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An Opera and a Ballet

The story of the yellow-billed stork in Zambia

Written by Nancy Law – Dazzle Africa Safari Coordinator

We are here in Zambia for a Dazzle Africa Emerald Season safari, a very special time of the year to enjoy the South Luangwa National Park.  The Luangwa River and the oxbow lagoons are filled to the brim and spill over into the lush and verdant bush.  It’s only during this unique time of year that one can boat through the ebony groves, which provides a safari experience like no other.  Our home for 3 nights is the storied Robin Pope Safaris’ Nsefu Camp, the only camp open during this time of year in the remote Nsefu sector of the park.  We are the only safari-goers within miles and miles of wilderness ~it’s just us and the wildlife.  

Boarding our only means of transportation, a sturdy and capable boat expertly driven by our guide, Willie, we slowly cruise up the river and around trees in channels of water that, during the dry season, will become roads. Shy hippos peer suspiciously at us with eyes just above the water’s surface and then silently disappear.  High up on the river bank a bull elephant eats a trunk full of long green grass while puku, kudu and zebra watch us alertly from the shore.  As we round a bend of the waterway we become aware of a din in the distance, as if there were some secret baseball game being played far out in the wilderness with the beasts of the bush in attendance.  As we cruise further away from the river and deeper into the flooded bush, the racket gets more distinct and louder – falsetto screams, chaotic hisses, a cacophony of baritone  “woofing”  wing beats accompanied by the clatter of clapping beaks. We soon learn that it’s the “opera” of the breeding colony of the yellow-billed storks.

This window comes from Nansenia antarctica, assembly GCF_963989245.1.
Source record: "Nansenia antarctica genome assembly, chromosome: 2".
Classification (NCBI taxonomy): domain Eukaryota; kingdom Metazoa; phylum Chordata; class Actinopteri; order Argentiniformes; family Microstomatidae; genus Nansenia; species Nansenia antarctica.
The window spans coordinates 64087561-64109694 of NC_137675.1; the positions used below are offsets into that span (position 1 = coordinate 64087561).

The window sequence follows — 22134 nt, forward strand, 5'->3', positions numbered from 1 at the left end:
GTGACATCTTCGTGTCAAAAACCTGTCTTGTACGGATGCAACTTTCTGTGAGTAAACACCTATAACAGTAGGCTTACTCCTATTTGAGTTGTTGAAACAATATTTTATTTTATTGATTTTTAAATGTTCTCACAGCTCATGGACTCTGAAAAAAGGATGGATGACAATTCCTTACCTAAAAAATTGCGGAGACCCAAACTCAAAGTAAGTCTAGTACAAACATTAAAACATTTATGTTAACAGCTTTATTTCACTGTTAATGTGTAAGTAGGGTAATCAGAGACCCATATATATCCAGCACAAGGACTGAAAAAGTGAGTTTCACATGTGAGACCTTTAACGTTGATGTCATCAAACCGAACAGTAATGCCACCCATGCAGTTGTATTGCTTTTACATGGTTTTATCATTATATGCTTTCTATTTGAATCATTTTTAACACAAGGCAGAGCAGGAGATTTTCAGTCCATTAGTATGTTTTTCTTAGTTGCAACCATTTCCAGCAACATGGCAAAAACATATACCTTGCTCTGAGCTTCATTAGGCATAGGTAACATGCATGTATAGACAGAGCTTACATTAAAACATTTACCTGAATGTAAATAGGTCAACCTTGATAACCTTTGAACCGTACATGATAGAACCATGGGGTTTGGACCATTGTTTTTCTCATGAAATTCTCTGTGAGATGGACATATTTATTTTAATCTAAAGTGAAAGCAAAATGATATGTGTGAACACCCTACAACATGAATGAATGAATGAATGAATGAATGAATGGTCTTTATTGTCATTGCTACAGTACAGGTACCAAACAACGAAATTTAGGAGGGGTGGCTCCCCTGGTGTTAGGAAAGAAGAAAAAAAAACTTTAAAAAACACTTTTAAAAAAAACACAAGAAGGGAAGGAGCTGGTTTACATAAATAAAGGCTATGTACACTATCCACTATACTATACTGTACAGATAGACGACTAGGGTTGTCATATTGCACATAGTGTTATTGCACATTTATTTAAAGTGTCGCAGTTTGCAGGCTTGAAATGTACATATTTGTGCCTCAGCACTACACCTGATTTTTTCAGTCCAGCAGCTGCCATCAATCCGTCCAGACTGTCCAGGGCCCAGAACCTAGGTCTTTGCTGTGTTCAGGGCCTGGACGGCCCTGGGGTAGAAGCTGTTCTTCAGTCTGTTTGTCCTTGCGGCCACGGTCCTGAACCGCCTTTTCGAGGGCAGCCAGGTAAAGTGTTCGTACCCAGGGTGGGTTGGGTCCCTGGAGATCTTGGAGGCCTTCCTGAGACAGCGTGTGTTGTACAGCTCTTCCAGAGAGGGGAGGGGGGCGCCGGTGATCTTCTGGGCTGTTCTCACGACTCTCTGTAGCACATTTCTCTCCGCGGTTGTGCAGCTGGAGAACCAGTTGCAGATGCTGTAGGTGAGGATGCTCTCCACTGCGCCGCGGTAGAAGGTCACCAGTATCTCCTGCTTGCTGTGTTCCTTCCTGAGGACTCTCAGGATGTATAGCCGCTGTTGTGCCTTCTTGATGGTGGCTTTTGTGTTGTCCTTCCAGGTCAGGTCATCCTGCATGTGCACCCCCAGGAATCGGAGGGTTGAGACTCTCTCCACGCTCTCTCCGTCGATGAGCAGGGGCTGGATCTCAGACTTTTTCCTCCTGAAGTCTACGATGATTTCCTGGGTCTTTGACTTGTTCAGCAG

Year after year the birds come to this spot enmasse, after the rains hundreds of miles upstream have filled the river and bush to the brim and isolated a certain group of jackalberry trees in a prison of life giving protective water.  Nesting is synched to this phenomenon each year providing a sanctuary safe from predators below and timed for peak food availability. As we glide closer to the sound of the rookery we see tree after tree impossibly stacked with thousands of yellow billed storks in a free-for-all hive of activity. The birds are all jockeying for the best nesting site and the branches seem like they will break under the strain.  Other birds have come too, herons and African open-bills somehow have managed to sandwich themselves amongst the fray. 

From the boat, we watch the dance of mating and nest building in fascination – there is so much happening!  The yellow-billed storks, male and female, have dressed themselves in breeding plumage all done up in white, pink and green and donned leggings of brightest fuschia.  Bills of glowing yellow and faces rouged in deep red completes their courtship costume. It’s the start of an avian ballet that has gone on for centuries.